In Brief  |   October 2015
The Next Paradigm Shift in Occupational Therapy Education: The Move to the Entry-Level Clinical Doctorate
Author Affiliations
  • Ted Brown, PhD, MSc, MPA, GCHPE, OT(C), OTR, is Associate Professor, Undergraduate Course Convener, and Postgraduate Coordinator, Department of Occupational Therapy, School of Primary Health, Monash University–Peninsula Campus, Frankston, Victoria, Australia; ted.brown@monash.edu
  • Jeffrey L. Crabtree, OTD, MS, FAOTA, is Associate Professor, Department of Occupational Therapy, School of Health and Rehabilitation Sciences, Indiana University, Indianapolis, IN
  • Keli Mu, PhD, OTR/L, is Professor and Chair, Department of Occupational Therapy, School of Pharmacy and Health Professions, Creighton University, Omaha, NE
  • Joe Wells, OTD, DPMIR, OTR/L, is CEO, Sohm America Integrations Group, and Adjunct Assistant Professor, University of Findlay, Findlay, OH
Article Information
Education of OTs and OTAs / Departments / The Issue Is …
In Brief   |   October 2015
The Next Paradigm Shift in Occupational Therapy Education: The Move to the Entry-Level Clinical Doctorate
American Journal of Occupational Therapy, October 2015, Vol. 69, 6912360020p1-6912360020p6. doi:10.5014/ajot.2015.016527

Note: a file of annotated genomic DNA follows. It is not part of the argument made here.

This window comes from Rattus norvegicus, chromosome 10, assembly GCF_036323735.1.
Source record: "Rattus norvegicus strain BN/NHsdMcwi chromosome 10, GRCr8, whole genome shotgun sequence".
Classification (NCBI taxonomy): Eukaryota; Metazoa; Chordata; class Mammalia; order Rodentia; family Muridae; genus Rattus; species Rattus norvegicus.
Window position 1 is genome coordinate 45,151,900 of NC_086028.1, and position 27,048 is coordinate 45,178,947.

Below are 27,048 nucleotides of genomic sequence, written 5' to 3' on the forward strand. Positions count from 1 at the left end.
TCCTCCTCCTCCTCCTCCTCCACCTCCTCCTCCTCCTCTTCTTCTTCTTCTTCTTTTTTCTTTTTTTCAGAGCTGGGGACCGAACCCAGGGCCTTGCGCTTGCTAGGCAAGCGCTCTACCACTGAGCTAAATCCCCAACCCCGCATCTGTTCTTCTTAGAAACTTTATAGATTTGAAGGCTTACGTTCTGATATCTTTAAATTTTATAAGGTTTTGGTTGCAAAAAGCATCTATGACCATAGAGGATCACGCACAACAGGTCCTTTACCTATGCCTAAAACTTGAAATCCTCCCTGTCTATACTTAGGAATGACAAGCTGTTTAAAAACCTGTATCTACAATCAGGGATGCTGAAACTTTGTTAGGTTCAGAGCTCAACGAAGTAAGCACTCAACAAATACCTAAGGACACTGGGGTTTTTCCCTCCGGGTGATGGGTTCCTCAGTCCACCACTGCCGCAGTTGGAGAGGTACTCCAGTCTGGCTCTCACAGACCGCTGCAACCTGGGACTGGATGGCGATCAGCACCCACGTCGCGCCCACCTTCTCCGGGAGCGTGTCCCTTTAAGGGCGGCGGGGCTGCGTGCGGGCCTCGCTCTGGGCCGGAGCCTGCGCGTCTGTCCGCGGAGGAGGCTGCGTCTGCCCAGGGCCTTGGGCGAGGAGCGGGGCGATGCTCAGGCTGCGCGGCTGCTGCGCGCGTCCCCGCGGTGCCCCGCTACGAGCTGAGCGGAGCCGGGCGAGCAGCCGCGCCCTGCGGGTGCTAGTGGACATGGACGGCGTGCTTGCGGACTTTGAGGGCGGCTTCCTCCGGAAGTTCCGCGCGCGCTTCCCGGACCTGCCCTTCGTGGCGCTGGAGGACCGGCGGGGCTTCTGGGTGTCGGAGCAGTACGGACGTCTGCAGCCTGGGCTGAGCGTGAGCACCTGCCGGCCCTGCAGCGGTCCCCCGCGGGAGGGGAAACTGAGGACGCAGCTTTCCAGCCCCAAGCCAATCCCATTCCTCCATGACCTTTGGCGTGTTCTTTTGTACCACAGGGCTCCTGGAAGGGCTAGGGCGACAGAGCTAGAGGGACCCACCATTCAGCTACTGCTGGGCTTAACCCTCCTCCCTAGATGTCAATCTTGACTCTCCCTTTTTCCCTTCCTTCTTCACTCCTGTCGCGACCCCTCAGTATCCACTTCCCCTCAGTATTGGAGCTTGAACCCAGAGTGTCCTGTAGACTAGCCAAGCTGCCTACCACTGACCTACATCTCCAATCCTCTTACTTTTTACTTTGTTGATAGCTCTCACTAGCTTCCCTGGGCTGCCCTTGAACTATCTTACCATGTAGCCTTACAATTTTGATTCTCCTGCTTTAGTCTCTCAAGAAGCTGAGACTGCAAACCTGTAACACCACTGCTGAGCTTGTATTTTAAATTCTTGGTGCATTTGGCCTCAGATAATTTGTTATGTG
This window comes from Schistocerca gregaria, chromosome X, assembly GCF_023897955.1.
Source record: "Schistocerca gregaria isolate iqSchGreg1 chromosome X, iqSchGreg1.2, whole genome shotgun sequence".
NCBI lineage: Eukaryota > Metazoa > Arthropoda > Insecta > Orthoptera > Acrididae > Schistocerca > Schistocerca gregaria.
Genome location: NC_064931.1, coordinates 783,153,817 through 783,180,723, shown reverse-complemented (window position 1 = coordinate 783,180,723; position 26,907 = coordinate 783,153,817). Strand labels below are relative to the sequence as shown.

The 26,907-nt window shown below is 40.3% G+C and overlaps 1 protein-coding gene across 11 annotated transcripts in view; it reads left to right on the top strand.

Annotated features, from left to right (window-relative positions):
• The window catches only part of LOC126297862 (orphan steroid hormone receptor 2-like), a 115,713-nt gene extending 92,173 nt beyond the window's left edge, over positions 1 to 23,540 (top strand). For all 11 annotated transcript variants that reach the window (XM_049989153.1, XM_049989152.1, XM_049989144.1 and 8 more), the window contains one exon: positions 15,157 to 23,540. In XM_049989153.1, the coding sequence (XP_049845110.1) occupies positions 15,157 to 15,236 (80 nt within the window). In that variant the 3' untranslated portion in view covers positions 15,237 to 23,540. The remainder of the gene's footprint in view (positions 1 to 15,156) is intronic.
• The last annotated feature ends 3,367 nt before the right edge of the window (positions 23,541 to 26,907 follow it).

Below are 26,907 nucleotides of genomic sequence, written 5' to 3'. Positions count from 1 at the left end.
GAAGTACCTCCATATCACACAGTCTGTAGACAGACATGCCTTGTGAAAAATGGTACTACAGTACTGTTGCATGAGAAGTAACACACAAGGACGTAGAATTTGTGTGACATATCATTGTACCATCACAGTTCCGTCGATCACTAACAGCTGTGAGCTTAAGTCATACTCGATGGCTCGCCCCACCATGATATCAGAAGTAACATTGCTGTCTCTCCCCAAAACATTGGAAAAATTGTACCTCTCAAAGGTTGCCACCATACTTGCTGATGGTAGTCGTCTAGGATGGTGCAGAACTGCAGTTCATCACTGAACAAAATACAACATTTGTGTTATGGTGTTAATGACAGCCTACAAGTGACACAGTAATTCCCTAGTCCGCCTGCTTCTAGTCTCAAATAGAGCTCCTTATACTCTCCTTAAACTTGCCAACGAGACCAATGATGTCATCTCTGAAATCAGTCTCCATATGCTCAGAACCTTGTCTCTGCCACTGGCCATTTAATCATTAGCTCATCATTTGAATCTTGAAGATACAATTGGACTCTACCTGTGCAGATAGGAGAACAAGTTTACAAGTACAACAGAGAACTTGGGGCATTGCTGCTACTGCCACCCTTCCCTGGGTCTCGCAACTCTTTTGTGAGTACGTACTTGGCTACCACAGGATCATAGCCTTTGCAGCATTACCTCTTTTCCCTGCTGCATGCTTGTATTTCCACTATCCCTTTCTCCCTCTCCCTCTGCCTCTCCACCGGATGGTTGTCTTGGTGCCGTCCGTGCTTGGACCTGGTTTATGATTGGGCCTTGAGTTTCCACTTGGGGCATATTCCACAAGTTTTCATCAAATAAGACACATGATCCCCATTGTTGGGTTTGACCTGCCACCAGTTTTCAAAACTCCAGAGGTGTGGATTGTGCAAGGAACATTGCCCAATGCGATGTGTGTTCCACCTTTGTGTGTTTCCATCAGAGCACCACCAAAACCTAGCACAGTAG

American Journal of Occupational Therapy, October 2015, Vol. 69, 6912360020p1-6912360020p6. doi:10.5014/ajot.2015.016527
Abstract

The occupational therapy profession in the United States is considering another shift in the level of entry-to-practice education. Currently, all accredited U.S. occupational therapy education programs offer graduate-entry master’s degrees or clinical doctorates. In 2014, the American Occupational Therapy Association Board of Directors published a position statement supporting the idea of moving all entry-level occupational therapy education programs to the clinical doctorate level by 2025. This article provides an overview of the proposed reasons for doing so and the potential impact of this move on future students, education providers, clients and families, employers, and third-party payers and funding bodies along with the implications for the occupational therapy profession internationally. An open, informed, transparent, multiperspective, comprehensive debate about this education paradigm shift is recommended. In August 2015 the Accreditation Council for Occupational Therapy Education decided that the entry-level qualification will remain at both the master’s and the doctoral degree; it is anticipated, however, that the move toward the entry-level clinical doctorate will continue.